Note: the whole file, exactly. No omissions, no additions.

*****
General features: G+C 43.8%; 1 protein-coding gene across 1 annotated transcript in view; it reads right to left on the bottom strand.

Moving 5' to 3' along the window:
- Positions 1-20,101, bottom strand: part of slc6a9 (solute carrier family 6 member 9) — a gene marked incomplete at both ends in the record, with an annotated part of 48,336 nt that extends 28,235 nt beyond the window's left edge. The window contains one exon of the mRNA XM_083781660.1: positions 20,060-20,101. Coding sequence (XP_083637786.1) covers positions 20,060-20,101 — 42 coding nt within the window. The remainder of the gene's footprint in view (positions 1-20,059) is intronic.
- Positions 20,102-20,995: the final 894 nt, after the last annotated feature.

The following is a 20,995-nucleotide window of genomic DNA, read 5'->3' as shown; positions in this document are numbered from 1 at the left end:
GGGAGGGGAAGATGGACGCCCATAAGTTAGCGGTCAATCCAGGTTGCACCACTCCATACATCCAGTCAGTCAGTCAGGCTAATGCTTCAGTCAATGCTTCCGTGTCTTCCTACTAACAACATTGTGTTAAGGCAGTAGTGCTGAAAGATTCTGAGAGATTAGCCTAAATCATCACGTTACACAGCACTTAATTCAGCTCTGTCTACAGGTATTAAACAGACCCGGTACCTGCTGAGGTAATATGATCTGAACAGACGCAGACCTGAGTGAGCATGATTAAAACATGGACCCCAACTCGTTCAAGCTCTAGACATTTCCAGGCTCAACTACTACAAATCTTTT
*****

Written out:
General features: G+C 43.8%; 1 protein-coding gene across 1 annotated transcript in view; it reads right to left on the bottom strand.

Moving 5' to 3' along the window:
- Positions 1-20,101, bottom strand: part of slc6a9 (solute carrier family 6 member 9) — a gene marked incomplete at both ends in the record, with an annotated part of 48,336 nt that extends 28,235 nt beyond the window's left edge. The window contains one exon of the mRNA XM_083781660.1: positions 20,060-20,101. Coding sequence (XP_083637786.1) covers positions 20,060-20,101 — 42 coding nt within the window. The remainder of the gene's footprint in view (positions 1-20,059) is intronic.
- Positions 20,102-20,995: the final 894 nt, after the last annotated feature.

The following is a 20,995-nucleotide window of genomic DNA, read 5'->3' as shown; positions in this document are numbered from 1 at the left end:
GGGAGGGGAAGATGGACGCCCATAAGTTAGCGGTCAATCCAGGTTGCACCACTCCATACATCCAGTCAGTCAGTCAGGCTAATGCTTCAGTCAATGCTTCCGTGTCTTCCTACTAACAACATTGTGTTAAGGCAGTAGTGCTGAAAGATTCTGAGAGATTAGCCTAAATCATCACGTTACACAGCACTTAATTCAGCTCTGTCTACAGGTATTAAACAGACCCGGTACCTGCTGAGGTAATATGATCTGAACAGACGCAGACCTGAGTGAGCATGATTAAAACATGGACCCCAACTCGTTCAAGCTCTAGACATTTCCAGGCTCAACTACTACAAATCTTTT